Peace of Mind: EVSC Mental Health Initiative

Updated: Dec. 20, 2017 at 12:35 PM CST
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EVANSVILLE, IN (WFIE) - "The direction that the EVSC is going will propel our students to truly be successful for the 21st century," said EVSC neuroeducation director Susan Phelps.

Building brain health - The Evansville Vanderburgh School Corporation is making that a top priority for their students and staff.

Washington Middle is one of the first EVSC schools to implement part of their mental health initiative.  Educators like Leanne Tharp are trained to teach students skills to handle day to day challenges and prioritize tasks.

"Teaching them that they need to take care of themselves first and they can apply that to their school work.  That definitely helps them. They realize, I can have a bad day and I can still get stuff done.  You just have to take step back, reevaluate and then continue," said language arts teacher Leanne Tharp.

It's called executive function, the ability to self-regulate your thoughts and emotions.

Experts say think of a child's brain like an air traffic control tower at a busy airport.  All of that air traffic and the demand of the controller's attention to avoid a crash.  It is the same with a child learning to pay attention, cope with frustration and manage stress.

"So, I'm trying to teach you trigonometry, and you're struggling to understand it and maybe you shut down.  You put your head down, pencil down, start talking to your friend next to you. You're just offline because the work is too hard.  The teacher would, instead of responding to it as a misbehavior from the student, they see it as a stress behavior and they provide high support to help redirect the student.  What are you struggling with in the moment," said Phelps.

Phelps said the school corporation is looking at student behavior and learning challenges through a different lens.

"Addressing the mental health and student needs really is integrated in our overall approach and our social emotional learning framework.  So, rather than waiting for students to have a mental health issue and assigning a crisis team, assigning a therapist or a social worker to support the students, our framework is promotion of health."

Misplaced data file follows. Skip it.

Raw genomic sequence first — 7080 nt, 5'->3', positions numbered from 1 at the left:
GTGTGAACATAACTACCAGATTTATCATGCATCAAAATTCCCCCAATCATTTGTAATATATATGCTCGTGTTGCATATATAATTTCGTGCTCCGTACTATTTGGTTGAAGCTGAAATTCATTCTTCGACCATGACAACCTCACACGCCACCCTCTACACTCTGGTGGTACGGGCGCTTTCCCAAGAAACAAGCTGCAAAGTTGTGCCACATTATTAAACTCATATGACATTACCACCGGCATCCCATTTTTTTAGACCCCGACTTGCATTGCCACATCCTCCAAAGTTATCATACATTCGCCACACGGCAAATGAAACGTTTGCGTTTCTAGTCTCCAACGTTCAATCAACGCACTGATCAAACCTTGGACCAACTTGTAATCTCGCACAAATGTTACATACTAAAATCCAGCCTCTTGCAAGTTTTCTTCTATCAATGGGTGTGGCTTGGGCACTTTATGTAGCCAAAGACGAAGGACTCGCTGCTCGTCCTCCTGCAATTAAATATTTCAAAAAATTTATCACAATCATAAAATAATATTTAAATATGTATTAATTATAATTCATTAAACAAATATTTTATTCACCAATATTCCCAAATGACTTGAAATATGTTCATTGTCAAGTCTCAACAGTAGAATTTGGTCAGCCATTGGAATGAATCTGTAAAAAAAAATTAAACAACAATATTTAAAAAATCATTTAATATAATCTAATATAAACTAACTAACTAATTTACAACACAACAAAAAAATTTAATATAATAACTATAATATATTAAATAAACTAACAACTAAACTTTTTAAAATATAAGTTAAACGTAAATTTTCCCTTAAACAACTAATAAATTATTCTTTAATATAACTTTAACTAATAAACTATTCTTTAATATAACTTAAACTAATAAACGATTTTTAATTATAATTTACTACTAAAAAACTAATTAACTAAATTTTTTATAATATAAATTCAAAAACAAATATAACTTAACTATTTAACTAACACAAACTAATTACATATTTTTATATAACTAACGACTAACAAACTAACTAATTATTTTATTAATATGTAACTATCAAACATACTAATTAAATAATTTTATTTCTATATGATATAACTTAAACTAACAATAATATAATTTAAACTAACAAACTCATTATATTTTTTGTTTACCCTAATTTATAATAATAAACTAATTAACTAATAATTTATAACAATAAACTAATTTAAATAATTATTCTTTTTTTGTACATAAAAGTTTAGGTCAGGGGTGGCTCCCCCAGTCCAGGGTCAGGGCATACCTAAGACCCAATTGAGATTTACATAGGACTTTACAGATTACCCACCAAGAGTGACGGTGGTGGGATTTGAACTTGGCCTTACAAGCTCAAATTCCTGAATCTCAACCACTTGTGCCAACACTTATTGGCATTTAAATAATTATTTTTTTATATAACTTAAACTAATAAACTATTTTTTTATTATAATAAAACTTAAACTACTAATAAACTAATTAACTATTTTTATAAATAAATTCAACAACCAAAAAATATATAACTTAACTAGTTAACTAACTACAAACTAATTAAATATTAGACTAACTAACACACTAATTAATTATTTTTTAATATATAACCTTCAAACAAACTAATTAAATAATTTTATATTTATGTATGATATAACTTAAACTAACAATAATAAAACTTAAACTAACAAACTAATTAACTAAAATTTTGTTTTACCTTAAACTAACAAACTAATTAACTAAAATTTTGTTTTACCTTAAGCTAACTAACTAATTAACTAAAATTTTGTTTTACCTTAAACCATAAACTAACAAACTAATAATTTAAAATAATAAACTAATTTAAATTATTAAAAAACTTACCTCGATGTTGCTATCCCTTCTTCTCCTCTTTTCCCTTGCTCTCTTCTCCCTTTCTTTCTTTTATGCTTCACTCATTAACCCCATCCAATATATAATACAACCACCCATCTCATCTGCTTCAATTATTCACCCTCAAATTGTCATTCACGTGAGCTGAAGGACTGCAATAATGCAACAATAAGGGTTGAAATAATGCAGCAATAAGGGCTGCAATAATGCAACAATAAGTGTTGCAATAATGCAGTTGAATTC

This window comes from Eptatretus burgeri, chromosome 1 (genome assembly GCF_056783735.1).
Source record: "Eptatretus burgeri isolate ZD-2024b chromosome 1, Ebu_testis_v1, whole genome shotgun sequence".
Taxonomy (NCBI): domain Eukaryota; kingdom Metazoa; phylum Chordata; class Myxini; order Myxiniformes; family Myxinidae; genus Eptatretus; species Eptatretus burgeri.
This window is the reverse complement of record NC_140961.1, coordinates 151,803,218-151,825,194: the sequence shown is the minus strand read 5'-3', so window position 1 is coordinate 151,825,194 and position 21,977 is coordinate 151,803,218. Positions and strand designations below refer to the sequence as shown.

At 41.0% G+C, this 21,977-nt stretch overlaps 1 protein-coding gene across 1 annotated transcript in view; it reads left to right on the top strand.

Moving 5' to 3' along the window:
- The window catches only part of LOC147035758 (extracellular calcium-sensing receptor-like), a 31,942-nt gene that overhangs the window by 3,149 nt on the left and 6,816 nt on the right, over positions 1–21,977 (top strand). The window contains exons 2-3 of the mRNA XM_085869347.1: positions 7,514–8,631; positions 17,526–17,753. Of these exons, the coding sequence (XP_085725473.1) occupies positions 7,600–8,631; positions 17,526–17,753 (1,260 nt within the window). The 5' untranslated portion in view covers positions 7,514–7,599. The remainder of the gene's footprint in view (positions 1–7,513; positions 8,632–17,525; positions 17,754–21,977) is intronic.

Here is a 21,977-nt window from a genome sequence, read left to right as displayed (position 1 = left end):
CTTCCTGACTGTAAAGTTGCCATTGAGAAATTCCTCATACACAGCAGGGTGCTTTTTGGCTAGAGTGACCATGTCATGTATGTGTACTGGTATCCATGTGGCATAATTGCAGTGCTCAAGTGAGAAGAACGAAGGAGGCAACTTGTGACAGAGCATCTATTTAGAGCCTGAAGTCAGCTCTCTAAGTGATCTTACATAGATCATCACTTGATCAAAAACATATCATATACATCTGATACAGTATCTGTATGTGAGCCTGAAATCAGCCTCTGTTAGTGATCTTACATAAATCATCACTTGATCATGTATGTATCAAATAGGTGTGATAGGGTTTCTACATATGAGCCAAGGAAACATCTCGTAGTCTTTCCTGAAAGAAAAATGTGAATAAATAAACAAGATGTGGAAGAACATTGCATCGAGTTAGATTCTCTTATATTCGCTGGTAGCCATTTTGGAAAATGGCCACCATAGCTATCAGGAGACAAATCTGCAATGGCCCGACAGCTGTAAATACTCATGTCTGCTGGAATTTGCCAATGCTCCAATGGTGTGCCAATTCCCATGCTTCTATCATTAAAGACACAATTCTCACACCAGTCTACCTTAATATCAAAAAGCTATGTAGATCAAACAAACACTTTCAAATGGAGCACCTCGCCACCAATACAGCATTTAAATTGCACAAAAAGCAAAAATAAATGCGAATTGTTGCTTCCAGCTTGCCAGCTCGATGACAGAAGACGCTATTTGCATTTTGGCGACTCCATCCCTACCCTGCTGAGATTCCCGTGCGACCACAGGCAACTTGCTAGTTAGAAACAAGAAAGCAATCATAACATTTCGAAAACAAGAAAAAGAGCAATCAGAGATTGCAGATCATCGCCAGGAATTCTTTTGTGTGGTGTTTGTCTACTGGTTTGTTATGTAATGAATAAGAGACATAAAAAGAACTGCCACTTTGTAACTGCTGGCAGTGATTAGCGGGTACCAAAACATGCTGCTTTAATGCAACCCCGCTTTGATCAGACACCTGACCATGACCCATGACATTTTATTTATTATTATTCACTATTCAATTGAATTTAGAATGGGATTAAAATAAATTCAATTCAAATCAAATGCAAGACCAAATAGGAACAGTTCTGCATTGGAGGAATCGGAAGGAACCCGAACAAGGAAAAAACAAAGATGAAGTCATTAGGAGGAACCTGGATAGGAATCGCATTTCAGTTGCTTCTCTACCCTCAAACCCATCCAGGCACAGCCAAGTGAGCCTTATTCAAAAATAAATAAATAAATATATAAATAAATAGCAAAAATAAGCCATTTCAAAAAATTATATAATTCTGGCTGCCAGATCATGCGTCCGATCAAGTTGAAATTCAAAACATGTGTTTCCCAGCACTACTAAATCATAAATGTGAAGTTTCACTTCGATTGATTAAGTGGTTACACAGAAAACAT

"Sometimes they need to set it down, take a break, take a deep  breath, walk around the room and then come back to it," said Tharp.

Tharp said this new approach to teaching is paying off in the classroom.

"I love them as my own and I want to see them succeed.  So, when they have those little successes, even if it's them counting backwards from 10 and come back in my classroom and succeed, that's a victory for me.  I celebrate with them in that moment."

And, it is not only schools that can help build this strong foundation for our children.

"The alignment that we have with our community partners, the promotion of a healthy community is key to this.  We don't exist in isolation.  We're a school inside a community with families and other agencies.  I think the way we work together is really powerful," said Phelps.

Every EVSC school is working to implement this mental health initiative and train staff.  EVSC officials hope to have it integrated in all schools over the next four years.

Lampion Center is also working with schools and other organizations to help build a healthy community.  Click here to learn more about how you can teach your children executive function skills at home.

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